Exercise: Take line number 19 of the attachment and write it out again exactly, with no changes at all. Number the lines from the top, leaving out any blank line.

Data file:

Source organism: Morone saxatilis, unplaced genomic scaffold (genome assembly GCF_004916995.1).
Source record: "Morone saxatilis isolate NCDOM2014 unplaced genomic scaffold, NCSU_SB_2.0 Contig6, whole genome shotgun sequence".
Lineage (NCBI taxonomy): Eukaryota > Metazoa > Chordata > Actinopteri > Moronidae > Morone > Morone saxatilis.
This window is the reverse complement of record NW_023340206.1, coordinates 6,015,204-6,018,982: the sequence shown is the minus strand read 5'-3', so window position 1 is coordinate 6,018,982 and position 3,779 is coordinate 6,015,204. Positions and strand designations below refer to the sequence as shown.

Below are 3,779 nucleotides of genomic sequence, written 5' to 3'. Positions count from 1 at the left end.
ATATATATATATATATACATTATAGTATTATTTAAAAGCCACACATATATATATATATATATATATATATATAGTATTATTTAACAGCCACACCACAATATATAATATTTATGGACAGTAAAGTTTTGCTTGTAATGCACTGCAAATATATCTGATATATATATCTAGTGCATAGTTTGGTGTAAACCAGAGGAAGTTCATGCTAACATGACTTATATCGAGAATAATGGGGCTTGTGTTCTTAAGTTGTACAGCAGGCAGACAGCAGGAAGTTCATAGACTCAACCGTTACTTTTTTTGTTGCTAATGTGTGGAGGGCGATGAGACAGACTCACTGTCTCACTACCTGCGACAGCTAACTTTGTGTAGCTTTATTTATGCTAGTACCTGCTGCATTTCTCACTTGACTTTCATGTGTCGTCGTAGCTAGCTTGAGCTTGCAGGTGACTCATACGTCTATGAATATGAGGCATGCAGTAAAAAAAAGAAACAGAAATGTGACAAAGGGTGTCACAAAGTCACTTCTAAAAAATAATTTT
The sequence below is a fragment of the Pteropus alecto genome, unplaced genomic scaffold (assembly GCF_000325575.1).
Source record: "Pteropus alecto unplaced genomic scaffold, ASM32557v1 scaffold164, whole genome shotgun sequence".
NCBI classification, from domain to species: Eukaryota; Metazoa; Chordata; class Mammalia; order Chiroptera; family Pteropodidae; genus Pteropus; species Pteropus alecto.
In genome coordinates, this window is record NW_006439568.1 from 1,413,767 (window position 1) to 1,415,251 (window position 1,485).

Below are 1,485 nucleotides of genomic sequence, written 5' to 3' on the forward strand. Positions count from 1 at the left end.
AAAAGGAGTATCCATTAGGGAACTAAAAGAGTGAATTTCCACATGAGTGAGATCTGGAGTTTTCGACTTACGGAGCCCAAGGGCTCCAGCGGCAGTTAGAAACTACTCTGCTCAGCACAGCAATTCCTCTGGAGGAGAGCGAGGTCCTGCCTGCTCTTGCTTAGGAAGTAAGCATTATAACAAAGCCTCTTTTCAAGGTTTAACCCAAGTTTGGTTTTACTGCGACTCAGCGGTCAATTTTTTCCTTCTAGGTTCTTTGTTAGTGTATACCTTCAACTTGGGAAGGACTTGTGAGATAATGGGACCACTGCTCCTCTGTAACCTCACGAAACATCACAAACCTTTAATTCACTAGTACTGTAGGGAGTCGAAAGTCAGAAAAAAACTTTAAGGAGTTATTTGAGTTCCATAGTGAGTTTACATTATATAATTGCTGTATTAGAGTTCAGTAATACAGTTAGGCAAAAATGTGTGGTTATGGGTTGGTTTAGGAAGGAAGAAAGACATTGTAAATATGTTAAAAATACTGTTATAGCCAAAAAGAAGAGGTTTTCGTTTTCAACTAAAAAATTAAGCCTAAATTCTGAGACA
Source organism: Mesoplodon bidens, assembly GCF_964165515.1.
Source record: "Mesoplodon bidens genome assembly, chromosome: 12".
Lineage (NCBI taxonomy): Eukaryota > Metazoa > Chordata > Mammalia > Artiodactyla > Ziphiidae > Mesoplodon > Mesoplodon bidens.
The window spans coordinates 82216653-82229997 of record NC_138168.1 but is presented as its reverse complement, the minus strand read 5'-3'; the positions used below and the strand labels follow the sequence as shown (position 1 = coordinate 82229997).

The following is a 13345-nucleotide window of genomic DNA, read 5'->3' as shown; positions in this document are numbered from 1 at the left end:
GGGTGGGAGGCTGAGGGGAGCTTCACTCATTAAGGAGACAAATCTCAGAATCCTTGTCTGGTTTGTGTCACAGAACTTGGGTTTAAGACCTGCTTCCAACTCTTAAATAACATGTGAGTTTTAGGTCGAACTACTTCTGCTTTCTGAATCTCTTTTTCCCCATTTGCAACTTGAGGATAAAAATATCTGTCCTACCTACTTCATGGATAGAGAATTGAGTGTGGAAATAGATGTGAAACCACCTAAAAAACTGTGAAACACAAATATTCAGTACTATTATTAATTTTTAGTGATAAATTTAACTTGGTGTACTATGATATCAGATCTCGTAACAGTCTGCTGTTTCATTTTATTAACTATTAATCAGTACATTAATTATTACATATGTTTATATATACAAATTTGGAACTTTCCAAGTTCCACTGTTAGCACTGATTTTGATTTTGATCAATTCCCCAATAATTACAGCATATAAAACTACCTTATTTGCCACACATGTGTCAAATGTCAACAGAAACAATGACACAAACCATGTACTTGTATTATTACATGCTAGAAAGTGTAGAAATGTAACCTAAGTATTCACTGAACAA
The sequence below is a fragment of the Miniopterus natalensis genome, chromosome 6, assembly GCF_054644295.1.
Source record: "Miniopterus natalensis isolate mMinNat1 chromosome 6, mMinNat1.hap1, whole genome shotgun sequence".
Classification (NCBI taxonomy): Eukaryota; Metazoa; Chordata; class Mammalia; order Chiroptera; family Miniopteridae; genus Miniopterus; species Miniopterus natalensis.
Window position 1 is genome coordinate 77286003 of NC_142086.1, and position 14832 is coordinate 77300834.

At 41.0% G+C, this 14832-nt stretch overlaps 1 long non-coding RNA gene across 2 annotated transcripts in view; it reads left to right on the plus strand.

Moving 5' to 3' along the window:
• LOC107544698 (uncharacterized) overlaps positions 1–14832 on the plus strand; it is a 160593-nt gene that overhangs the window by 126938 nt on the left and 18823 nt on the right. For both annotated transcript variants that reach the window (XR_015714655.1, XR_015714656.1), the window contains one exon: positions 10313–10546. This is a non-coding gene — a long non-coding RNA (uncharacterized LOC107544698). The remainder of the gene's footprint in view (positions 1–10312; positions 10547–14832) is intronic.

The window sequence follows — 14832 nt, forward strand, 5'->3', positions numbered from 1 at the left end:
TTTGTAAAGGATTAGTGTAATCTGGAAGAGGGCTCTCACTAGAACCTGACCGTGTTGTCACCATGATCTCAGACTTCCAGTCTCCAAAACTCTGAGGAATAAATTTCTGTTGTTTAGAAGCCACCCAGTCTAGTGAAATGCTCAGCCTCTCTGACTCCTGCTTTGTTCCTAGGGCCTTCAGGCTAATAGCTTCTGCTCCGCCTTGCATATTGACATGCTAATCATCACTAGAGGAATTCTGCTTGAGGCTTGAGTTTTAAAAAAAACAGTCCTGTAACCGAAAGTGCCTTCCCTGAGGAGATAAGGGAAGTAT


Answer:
The sequence below is a fragment of the Miniopterus natalensis genome, chromosome 6, assembly GCF_054644295.1.